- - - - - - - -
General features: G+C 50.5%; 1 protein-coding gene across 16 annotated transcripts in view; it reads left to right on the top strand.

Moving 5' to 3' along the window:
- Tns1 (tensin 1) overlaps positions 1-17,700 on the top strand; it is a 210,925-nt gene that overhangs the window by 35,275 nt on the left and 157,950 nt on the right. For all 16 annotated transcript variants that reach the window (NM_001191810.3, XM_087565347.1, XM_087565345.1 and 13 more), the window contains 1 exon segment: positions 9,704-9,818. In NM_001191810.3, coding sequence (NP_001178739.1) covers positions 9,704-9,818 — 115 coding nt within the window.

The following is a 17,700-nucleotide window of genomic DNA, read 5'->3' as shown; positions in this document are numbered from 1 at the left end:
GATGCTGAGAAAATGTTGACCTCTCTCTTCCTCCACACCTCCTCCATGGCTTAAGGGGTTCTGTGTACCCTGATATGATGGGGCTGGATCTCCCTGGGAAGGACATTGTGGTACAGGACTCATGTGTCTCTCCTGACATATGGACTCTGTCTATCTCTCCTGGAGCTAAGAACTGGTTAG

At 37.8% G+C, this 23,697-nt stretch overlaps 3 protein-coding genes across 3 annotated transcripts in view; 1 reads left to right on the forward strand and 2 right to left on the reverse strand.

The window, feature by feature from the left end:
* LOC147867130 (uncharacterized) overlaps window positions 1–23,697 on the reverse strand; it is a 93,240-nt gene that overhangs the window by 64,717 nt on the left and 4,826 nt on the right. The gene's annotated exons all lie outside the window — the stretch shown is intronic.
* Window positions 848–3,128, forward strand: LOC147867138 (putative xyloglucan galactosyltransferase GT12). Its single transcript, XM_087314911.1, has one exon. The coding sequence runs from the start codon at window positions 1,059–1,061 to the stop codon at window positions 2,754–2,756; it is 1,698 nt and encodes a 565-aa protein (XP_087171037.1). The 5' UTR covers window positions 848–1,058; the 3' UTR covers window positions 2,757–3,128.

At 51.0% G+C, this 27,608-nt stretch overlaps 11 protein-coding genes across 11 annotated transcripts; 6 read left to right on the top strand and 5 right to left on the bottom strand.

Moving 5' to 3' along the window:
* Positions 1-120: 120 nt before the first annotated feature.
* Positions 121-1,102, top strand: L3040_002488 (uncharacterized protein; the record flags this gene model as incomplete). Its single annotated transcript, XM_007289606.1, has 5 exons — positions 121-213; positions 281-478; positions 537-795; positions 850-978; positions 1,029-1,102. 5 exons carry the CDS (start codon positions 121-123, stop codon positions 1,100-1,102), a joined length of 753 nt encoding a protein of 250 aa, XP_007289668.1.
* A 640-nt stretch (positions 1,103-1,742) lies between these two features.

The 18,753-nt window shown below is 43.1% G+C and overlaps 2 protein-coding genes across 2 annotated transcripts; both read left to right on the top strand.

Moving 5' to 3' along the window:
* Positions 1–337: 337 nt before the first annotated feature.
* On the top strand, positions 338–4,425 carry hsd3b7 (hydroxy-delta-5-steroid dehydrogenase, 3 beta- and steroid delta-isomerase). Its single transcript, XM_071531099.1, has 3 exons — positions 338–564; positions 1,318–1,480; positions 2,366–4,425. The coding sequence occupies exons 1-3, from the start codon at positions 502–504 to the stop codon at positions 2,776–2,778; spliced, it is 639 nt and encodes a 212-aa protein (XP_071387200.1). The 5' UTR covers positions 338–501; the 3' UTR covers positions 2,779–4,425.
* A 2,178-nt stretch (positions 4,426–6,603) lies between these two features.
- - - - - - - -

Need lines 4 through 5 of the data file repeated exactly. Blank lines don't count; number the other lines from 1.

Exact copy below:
The following is a 17,700-nucleotide window of genomic DNA, read 5'->3' as shown; positions in this document are numbered from 1 at the left end:
GATGCTGAGAAAATGTTGACCTCTCTCTTCCTCCACACCTCCTCCATGGCTTAAGGGGTTCTGTGTACCCTGATATGATGGGGCTGGATCTCCCTGGGAAGGACATTGTGGTACAGGACTCATGTGTCTCTCCTGACATATGGACTCTGTCTATCTCTCCTGGAGCTAAGAACTGGTTAG